If Hillary Clinton and Donald Trump clinch their party’s nominations, Americans will have to pick between the two most hated candidates for the presidency in history.
Hillary has an unfavorable rating of 56%. Not much better than Trump at 64%.
Yet recent online polling by Pivit suggests there’s an 80% chance the democrats will win, and a 78% chance it will be Hillary. It’s only a 14% chance for Donald, 4% for Cruz and 2% for Sanders (ouch).
But no one can deny the popularity of Trump and Sanders or the reasons behind their support base. There’s a deep dissatisfaction in a great majority of American workers, whose real wages are 5% below 1975 levels, and 12% below 2000 levels where they peaked.
And as the Fed’s recent policies have pretty much only succeeded in inflating financial assets which the most affluent mostly hold, everyday Americans have seen few of the benefits from this “recovery.”
Whether it’s from “unfair” wage competition from Asian nations, or the outsized gains in income and wealth going to the top 1% (or really the top 0.1% as my analysis shows), one thing is clear – extreme wealth inequality has been a major issue since the Great Recession, and for good reason.
But you’ll understand why Hillary’s got the odds in her favor when you see the chart below.
I’ve spent my career studying large, economic cycles that have allowed me to predict booms and busts years, even decades in advance.
And the clearest correlation with income inequality – the hot topic this election cycle – stems from my 80-Year, Four Season Economic Cycle.
Like summer to winter, it shows oscillating extremes between inflation and deflation. It also shows projectable booms from generational spending. So too with income inequality.
See the chart below:
The chart shows that rampant deflation occurs in the winter season, with a sharp fall in consumer prices and generational spending.
But it also shows a steep decline in income inequality, from the peak following the fall bubble boom season.
The yellow line in this chart follows the actual trends of income inequality peaking at the end of the last fall bubble boom season in 1929, and bottoming around 1975.
Notice how it only rises through part of the summer to the end of fall. Income inequality actually falls longer than it rises!
When economists claim that trickle-down economics doesn’t work, I say tell that to the emerging middle class from 1933 through 1975!
So what causes the reversal as we saw from 1975 into 2007?
Several events happen during the summer period. For one, generational spending begins to fall, which causes rising recessions like we saw in the 1970s. Productivity also hits a low point as the technologies of the past start to fade in power. Then there are the high costs of incorporating the young, new generation into the workforce – like the baby boomers into the late 1970s. Kids aren’t productive, but they cost everything!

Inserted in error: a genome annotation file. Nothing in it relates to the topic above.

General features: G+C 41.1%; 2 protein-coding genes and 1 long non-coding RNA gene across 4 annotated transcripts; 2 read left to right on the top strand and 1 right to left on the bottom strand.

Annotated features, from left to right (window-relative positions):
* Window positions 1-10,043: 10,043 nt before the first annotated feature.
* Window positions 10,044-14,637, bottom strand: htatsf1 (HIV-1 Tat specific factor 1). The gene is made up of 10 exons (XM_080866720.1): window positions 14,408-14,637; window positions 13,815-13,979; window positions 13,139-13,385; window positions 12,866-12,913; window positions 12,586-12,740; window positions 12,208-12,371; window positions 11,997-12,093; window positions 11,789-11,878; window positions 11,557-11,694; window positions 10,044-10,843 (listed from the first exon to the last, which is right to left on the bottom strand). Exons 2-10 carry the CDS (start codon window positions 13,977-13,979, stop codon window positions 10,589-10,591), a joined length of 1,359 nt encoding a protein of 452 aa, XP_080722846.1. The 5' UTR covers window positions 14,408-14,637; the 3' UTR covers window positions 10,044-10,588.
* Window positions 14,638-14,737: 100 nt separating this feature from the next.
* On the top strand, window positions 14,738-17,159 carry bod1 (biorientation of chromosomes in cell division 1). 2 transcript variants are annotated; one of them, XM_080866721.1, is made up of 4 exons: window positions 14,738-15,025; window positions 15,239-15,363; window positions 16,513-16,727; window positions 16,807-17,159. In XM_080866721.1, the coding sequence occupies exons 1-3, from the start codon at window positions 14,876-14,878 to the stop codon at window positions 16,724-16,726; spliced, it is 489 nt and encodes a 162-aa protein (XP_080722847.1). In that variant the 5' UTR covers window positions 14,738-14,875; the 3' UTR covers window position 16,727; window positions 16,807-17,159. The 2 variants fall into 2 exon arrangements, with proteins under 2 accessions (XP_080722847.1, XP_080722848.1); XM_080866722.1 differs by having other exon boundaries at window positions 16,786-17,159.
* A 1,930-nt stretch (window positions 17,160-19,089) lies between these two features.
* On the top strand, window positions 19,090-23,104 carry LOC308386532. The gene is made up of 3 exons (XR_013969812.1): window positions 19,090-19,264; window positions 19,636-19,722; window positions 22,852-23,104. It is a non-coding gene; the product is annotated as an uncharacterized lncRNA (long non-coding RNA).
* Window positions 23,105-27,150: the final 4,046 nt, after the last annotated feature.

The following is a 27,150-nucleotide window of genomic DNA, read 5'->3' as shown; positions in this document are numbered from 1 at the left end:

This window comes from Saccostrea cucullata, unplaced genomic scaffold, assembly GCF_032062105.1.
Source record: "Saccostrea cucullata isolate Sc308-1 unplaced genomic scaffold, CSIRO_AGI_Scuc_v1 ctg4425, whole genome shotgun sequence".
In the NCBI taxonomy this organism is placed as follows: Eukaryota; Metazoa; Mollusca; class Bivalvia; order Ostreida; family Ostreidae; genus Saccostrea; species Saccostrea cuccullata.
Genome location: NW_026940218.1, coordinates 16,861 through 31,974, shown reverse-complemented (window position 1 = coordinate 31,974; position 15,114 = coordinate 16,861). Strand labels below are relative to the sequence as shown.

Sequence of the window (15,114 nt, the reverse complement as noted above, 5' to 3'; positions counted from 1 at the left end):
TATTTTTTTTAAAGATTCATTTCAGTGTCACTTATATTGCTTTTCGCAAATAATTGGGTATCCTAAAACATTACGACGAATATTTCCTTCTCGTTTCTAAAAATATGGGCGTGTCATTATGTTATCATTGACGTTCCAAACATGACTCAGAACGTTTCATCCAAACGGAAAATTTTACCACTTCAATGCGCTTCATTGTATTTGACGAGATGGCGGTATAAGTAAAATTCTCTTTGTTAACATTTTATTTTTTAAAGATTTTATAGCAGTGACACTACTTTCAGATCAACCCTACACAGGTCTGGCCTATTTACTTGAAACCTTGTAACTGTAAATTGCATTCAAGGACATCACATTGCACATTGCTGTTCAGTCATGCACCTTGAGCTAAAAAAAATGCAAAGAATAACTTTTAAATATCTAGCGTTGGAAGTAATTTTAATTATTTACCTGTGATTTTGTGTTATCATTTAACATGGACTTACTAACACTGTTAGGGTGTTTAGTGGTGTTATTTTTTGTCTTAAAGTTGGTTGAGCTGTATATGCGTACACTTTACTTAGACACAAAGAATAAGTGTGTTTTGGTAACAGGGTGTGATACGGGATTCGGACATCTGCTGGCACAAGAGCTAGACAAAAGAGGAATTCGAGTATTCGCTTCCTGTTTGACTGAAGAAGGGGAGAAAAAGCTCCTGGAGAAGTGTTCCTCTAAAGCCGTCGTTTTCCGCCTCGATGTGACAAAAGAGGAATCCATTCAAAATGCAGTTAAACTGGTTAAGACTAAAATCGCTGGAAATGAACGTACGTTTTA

Those challenges require new innovations that are met by the most entrepreneurial people – similar to the Robber Barons of the early 1900s into the Roaring 20s. And Wall Street finances them.
Into the fall season, this group accrues the biggest gains in income and even more so in wealth. Greater risks equal greater rewards – that’s the nature of entrepreneurship.
But the winter season inevitably hits.
The bubble bursts, and it disproportionately affects this high-wealth sector as they own over 90% of financial assets.
And, as we have seen since 2008, there are natural populist movements that favor higher incomes for everyday workers, and higher taxes on the rich.
Look at the red and blue lines at the bottom that roughly correlate with income inequality trends and the four seasons.
The winter shake-out and spring boom favor the democratic party (innovations trickling down). The inflationary summer and bubble fall boom seasons (new innovation) favor the republicans.
From 1933 through 1968 – the span of the winter and spring seasons – we saw democrats in the white house 28 years starting with FDR, versus only eight for the republicans when Eisenhower held office.
That’s 78% democrat! And Eisenhower had a clear advantage being the winning general of the greatest war in U.S. history. If not for that he might not have been in the race!
Then, from Nixon in 1969 through Bush in 2008 – the summer and fall seasons – only republicans held the office for 28 out of those 40 years, or 70% republican. Clinton had an upset after the early 1990s recession hurt Bush, and then had the strongest boom in U.S. history, as I forecast in advance, to favor him for a second term.
Like it or not, the republican party is splintering and has almost no chance of winning the election, even though a sluggish economy under a democratic president naturally favors them.
But, as they say – it’s not over until the fat lady sings!
If stocks crash into July, as is more likely than most think, it will give a boost to the anti-establishment – Trump and Sanders…
But the democratic party is still likely to win, and if this cycle proves correct, they’re also likely to dominate into at least 2036.
That means taxes are likely to rise on the rich, very favorable capital gains rates are likely to disappear, and your wealth is likely to vanish faster than any time since the early 1930s.
Act now! QE is losing its magic, and time is running out to take the steps to protect your wealth from the inevitable bubble burst and rising taxes.
Follow me on Twitter @harrydentjr